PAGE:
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Apple Day!

Is Cider A Drink for Everyone?


Cider has a long and somewhat stereotypical past of Country folk and old men enjoying a glass of something murky and strong. Let’s not forget about the Pagans and Wassail… But are we starting to see a change? Beautiful crisp or bone-dry artisan ciders are starting to pop up, making people thing about what they are drinking.


Wassailing is one of those wonderful British traditions that has just about managed to hang on. Still critical to the cider making calendar. Wassail is celebrated on Twelfth Night of the pagan New Years Eve, commonly held to be 6 January. In the deepest and darkest parts of the cider world it happens on 17 January, also known as “Old Twelvey” the true pagan New Year. It’s in the orchard that the wassail has really retained its significance and mythical status. The event begins with a torchlit procession around the cider orchard, with revellers banging pots and pans to scare off insidious forces. The evening is often led by a Wassail King and Queen. The Butler leads the crowd in singing songs appealing to Pomona the apple goddess for a healthy harvest.


A traditional orchard known as a standard orchard. The traditional style of orchard would have been present on every farm in the West of England to make cider for the family and the labour force. The canopy was deliberately held high so livestock could be allowed to roam underneath. The apples would have been largely picked by hand.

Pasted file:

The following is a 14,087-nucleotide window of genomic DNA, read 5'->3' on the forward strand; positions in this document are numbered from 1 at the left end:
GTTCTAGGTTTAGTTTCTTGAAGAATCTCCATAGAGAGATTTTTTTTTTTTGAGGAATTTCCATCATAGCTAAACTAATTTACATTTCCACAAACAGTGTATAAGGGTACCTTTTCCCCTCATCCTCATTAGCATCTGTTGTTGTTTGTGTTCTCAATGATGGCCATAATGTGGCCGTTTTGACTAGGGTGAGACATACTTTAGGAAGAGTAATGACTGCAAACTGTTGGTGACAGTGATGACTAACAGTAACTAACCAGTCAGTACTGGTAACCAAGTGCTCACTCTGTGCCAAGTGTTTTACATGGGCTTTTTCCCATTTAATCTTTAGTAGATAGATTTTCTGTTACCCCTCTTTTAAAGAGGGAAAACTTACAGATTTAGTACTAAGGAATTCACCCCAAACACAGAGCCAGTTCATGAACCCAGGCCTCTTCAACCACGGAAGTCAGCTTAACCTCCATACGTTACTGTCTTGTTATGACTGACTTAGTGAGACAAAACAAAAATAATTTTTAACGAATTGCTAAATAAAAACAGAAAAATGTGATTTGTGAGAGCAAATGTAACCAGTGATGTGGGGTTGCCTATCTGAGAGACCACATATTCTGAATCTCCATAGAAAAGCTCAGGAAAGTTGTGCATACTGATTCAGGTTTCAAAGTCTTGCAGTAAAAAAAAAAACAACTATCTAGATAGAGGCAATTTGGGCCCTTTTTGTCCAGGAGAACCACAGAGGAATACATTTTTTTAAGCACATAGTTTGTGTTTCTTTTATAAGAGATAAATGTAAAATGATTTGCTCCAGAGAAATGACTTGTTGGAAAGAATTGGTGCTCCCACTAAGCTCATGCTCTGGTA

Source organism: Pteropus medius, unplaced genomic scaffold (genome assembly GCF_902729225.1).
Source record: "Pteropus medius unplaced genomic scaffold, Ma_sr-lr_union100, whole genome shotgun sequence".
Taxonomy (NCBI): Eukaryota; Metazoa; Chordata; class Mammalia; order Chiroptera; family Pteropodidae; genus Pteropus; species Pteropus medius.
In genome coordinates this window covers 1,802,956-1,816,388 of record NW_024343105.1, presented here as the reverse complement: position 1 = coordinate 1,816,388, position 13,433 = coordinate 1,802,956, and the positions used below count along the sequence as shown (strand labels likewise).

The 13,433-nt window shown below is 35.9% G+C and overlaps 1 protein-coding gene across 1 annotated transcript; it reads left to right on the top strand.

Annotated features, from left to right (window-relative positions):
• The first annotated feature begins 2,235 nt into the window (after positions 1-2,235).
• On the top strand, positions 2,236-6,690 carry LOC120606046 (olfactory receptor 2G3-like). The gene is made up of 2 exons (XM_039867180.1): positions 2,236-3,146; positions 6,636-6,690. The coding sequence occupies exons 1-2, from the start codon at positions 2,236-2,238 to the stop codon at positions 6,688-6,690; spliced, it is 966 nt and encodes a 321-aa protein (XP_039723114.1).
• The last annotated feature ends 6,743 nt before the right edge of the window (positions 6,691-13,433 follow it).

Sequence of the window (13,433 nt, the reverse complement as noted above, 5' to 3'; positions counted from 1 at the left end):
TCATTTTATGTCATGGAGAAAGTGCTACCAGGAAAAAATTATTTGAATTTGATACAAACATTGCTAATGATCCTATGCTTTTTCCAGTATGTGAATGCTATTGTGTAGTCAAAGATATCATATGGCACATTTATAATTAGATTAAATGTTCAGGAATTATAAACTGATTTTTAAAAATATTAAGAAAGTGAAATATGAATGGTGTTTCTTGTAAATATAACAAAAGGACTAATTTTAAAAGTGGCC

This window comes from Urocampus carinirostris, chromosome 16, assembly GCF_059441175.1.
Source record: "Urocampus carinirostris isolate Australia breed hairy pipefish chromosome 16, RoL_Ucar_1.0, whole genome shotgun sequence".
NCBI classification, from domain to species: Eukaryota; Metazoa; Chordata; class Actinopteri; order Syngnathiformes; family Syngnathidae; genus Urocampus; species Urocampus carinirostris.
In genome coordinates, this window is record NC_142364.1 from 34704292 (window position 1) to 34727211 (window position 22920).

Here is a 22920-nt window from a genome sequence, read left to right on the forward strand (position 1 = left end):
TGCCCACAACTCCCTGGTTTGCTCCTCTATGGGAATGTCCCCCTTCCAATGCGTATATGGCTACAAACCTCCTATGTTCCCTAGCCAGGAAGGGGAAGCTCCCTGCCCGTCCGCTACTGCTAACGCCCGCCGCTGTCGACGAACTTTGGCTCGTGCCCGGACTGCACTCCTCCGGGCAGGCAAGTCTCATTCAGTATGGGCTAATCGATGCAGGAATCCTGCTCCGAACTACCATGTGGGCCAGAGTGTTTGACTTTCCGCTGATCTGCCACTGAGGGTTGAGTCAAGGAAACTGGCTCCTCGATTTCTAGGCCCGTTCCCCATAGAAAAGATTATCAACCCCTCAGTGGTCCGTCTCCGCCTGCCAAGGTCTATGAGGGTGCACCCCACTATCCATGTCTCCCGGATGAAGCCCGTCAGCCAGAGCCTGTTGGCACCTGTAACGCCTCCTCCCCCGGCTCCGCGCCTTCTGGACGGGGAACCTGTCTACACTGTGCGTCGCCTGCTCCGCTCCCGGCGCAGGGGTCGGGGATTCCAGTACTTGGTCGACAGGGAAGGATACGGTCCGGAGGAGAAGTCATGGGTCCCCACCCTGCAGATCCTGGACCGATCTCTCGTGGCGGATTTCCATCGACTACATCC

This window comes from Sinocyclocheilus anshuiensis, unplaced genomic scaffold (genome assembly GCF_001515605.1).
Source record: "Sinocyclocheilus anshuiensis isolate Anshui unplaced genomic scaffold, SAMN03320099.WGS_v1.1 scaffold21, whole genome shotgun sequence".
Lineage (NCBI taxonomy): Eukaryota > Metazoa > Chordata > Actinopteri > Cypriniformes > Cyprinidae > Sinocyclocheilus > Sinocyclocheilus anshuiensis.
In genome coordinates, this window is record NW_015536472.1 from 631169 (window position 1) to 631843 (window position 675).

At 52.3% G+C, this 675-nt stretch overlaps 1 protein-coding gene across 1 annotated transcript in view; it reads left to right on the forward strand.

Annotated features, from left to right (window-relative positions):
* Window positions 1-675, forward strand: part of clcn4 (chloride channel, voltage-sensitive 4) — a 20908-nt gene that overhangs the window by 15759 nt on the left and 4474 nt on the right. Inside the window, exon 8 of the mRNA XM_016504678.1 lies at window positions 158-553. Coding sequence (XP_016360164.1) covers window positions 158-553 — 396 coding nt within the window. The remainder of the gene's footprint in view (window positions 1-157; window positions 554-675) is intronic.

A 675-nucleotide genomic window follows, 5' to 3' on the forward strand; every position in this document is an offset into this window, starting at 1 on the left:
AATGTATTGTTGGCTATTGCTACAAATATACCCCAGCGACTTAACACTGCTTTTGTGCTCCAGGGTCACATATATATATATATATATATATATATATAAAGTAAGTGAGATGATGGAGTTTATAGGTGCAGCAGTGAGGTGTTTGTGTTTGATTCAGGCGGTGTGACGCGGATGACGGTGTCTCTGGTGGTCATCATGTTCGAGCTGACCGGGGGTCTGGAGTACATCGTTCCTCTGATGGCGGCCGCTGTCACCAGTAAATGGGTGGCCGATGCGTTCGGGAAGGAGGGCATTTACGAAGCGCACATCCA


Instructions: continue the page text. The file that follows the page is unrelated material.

So what is Cider?


Cider is an alcoholic drink the product of fermented apple juice. With hundreds of different cider apple varieties available to the cider maker there is an almost limitless potential to produce drinks of different styles. Traditional West Country style ciders are made from specific varieties of apple that have been grown for centuries solely for the purpose of making cider.


The list below shows the names of apples used in cider making from sweet to bittershap apples


· Morgan Sweet

· Sweet Coppin

· Brown’s

· Crimson King

· Stoke Red

· Kingston Black


With a little planning why not offer cider with your next meal instead of wine. The world of cider is just waiting to be explored and enjoyed. So I do think there is a cider for


everyone. As in the world of wine sometimes people need to be pushed outside of their comfort zone to find something they enjoy. Maybe look out for an iced cider made from frozen apples or Local Fox cider its made from 100% rescued fruit, otherwise destined for compost. they press in small batches, using the traditional rack-and-cloth method leaving the juice too naturally ferment over winter. Or why not help out with The orchard Project.


https://www.theorchardproject.org.uk/


So who would have thought the humble Apple could have been so versatile…….